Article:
Service Learning

About the Service Learning approach:

Since its inception Nuova Associazione Culturale Ulisse has been collaborating with its partner organisation Siena Italian Studies (SIS) Intercultural Study Abroad, a private organisation, based in Siena (Italy), operating in the field of second language teaching and intercultural learning since 2004. The founder and director Lavinia Bracci has been working in this sector for many years and, together with her collaborators, she has been widening the organisation activities on a national and international level. Siena Italian Studies mainly provides study abroad opportunities for international undergraduate and graduate students, who come to Italy to learn the language, immerse in the local culture, attend content courses and provide service in the community  (

The pedagogy of service-learning stands at the core of SIS educational philosophy and at the time of its foundation SIS represented the first service-learning programme in Italy.

Since the very beginning of this pioneer experience, all students who come to Siena are required to serve in the local community as an integral and fundamental part of their international and intercultural experience abroad.

Over the years, service activities and projects have been changing according to the needs of the local community and to the fluid demands of contemporary society and recently, in order to provide students with a real global competence and to face the new global challenges, SIS has developed multi destination programmes where students can expericen different cultural settings and a half of their semester abroad either in Brussels (Belgium), where they intern at a EU organisation or provide service to the community through several associations, or Yaoundè (Cameroon), where students continue their service-learning path through SIS local community service partners.

The service-learning pedagogy was officially born in the United States in the 1960s, but its roots date back to the end of the XIX century and originally stemmed from Dewey’s and James’s reflections about a new perspective on education, that of ‘learning by doing’ (later on known as Experiential Learning). More recently, when the service-learning met study abroad and student mobility, a new perspective came across, that of international service-learning. The added value of the latter, in comparison with domestic service-learning experiences, is undoubtedly the intercultural dimension: getting to know a different community from the inside, living and working side by side on a daily basis with its members, provides a deeper acquisition of the second language, an insightful knowledge of the foreign culture, a personal growth, and the development of intercultural competences and skills.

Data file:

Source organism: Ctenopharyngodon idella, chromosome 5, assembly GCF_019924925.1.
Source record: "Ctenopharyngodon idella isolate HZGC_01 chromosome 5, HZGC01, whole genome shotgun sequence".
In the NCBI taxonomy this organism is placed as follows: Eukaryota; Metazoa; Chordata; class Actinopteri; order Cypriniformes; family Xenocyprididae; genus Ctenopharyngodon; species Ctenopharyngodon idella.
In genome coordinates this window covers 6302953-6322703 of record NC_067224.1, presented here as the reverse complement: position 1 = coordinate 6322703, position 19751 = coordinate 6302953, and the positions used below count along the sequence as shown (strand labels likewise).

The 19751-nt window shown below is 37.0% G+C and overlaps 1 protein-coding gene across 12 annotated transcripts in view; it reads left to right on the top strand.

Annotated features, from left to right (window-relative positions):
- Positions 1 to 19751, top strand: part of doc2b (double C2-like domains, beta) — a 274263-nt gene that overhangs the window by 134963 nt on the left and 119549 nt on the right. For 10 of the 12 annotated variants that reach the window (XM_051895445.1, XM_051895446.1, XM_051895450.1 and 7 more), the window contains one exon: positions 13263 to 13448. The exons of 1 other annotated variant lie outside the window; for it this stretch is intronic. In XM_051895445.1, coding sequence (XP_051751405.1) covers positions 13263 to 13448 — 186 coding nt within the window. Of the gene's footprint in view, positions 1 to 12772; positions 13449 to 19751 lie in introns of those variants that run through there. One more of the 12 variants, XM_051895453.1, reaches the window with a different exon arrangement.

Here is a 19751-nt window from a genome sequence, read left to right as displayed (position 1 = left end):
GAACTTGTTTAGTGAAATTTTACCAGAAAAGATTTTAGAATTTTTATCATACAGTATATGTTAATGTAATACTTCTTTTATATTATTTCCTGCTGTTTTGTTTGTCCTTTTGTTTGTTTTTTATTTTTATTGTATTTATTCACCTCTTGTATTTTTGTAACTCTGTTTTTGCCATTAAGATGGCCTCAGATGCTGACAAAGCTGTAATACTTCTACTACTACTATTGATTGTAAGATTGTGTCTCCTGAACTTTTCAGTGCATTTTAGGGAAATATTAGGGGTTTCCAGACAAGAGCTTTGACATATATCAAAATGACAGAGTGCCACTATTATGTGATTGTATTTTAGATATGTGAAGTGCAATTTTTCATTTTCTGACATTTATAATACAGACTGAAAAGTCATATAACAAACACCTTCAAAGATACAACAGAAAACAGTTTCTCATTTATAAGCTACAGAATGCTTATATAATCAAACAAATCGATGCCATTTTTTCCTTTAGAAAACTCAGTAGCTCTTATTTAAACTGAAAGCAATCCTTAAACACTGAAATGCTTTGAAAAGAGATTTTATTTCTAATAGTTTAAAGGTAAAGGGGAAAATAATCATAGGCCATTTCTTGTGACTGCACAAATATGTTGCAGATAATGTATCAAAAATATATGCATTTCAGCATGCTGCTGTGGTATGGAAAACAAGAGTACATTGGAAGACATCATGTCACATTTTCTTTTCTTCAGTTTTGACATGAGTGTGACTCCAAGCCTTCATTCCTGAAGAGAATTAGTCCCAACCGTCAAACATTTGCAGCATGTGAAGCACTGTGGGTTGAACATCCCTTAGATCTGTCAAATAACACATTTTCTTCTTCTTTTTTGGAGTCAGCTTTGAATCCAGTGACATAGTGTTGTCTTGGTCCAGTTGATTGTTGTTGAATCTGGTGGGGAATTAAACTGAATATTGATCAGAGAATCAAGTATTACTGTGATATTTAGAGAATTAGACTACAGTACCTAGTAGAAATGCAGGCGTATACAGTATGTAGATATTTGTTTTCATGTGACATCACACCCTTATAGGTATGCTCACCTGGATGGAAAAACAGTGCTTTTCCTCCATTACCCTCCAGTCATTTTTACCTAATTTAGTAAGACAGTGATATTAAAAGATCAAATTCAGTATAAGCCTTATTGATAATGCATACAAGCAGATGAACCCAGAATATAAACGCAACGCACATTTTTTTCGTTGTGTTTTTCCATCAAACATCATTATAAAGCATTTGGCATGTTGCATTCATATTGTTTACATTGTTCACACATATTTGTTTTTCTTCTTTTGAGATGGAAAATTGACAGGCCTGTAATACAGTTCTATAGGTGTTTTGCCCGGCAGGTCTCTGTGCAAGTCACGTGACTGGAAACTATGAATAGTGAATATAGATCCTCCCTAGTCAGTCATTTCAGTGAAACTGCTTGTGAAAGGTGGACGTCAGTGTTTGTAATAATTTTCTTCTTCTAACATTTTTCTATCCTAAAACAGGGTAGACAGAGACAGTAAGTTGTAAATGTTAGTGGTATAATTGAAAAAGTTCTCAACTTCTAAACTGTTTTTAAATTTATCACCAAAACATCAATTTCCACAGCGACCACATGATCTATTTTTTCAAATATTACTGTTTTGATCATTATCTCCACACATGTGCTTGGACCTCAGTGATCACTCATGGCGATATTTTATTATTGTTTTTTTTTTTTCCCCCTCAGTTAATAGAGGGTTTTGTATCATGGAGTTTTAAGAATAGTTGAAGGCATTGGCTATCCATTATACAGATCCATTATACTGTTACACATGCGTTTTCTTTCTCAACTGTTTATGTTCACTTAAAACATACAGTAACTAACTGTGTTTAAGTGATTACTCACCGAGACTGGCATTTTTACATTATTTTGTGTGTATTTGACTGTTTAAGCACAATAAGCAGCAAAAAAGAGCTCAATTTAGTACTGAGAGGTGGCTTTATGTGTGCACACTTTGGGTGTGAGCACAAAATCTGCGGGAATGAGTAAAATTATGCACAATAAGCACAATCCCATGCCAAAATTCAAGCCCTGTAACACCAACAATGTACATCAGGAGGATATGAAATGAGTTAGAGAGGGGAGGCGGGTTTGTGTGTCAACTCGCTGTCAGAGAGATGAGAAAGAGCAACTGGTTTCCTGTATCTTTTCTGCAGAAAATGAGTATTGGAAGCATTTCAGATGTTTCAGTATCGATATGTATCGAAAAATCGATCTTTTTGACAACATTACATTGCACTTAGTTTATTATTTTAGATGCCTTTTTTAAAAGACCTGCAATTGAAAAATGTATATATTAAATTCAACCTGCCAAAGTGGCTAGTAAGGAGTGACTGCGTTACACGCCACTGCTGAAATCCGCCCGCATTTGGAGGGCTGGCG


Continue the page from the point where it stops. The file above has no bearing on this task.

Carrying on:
The pedagogy of service-learning can respond well to the challenges of the contemporary world, it actually represents a privileged tool for understanding the ‘other’ and implies students’ full commitment and engagement. This pedagogy is based on the concept of reciprocity. Providing service in the host community is never a one-way activity, it always entails an exchange of knowledge, of skills and, last but not least, of emotions; students give something, but take much more in return, they fulfill unsatisfied needs of the host community and at the same time they broaden their competences and skills, may develop new attitudes, can embrace different world views.

Students provide their time, energy, intelligence, commitment; on the other hand, service agencies exchange and integrate their experiences, create new networks, and can learn from students too.

The experiential side of service-learning must be matched with its theoretical counterpart (for example, academic courses) and balanced by the practice of reflection, which is key to this pedagogy and to the entire intercultural experience. Structured and guided reflection is the tool that helps students to process their intercultural encounters and build their own acquisitional path.

Besides, the pedagogy of service-learning is at the same time sustainable and inclusive: it responds to the demands of contemporary world and society, it gives visibility to what is generally hidden by superficial approaches, it pushes students to question themselves and their cultural models, it fosters the valuing of diversity, it includes those fragile and vulnerable groups that are usually left aside and neglected, it promotes democratic values, attitudes and skills, and it starts from small local improvements in order to make the difference on a global scale.

For more details about Service-Learning, the EUFICCS approach and recent development of SIS and NACU experts, please refer to the follwing publication:

For The Full description of Service Learning methodology, download the file below: